GBP - British Pound
Yesterday, during the daily coronavirus update, the still relatively new Chancellor, Rishi Sunak, announced that the UK government would throw the kitchen sink at the coronavirus with other possible kitchen sinks to follow. The Chancellor increased the package pledged to businesses and households from £30bn to £330bn with more also available down the line should the UK require. This wholehearted approach however has done little to prop up the pound as it continued its slide towards 1.20. The support around 1.1960 now looks critical.
It was a bit of a better day though yesterday for European equities, which followed the US example and rose modestly. The FTSE 100 managed to end the day up 5.2%.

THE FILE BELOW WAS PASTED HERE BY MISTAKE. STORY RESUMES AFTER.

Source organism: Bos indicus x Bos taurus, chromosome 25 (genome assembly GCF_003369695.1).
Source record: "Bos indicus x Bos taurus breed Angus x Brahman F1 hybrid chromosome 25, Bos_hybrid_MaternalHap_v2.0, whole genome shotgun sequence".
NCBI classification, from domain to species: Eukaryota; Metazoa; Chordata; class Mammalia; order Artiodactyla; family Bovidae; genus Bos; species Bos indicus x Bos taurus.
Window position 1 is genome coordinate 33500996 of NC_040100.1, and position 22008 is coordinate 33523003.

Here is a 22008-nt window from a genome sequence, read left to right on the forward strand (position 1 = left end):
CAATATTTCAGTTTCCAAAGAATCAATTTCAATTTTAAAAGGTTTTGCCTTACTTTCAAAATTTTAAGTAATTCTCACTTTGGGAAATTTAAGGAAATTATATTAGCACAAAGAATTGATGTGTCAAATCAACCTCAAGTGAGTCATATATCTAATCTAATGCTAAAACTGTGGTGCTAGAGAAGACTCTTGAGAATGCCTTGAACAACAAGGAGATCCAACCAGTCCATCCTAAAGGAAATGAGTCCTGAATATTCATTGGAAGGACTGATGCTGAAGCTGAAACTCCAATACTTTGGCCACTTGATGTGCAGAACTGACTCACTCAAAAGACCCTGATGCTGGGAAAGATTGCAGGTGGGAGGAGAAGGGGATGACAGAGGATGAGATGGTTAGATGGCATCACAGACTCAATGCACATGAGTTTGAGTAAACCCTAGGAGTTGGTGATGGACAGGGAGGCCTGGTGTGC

Across the channel though German ZEW investor confidence fell to its lowest level since 2008 and EUR/USD has now slipped to below 1.10, and as a result the USD is surging against the majority of its global peers. This is partly due to the funding squeeze we have seen since the start of the week which has driven up the value of the dollar. The Aussie is now trading at 16 year lows off the back of further dovish minutes from the Reserve Bank of Australia who suggested that they could cut rates again before their next meeting in April, whilst the Canadian dollar has also dropped to 4 year lows against its US counterpart.
In a ray of good news and to follow on from yesterday's commentary, it certainly appears that the number of cases in China and South Korea is peaking, two of the countries that were at the centre of the original outbreak.
1.1960 - 1.2120 ▼GBP/EUR:
1.0930 - 1.1080 ▼GBP/AUD:
2.0000 - 2.0300 ▲GBP/CAD:
1.7100 - 1.7260 ▲GBP/NZD:
2.0290 - 2.0540 ▲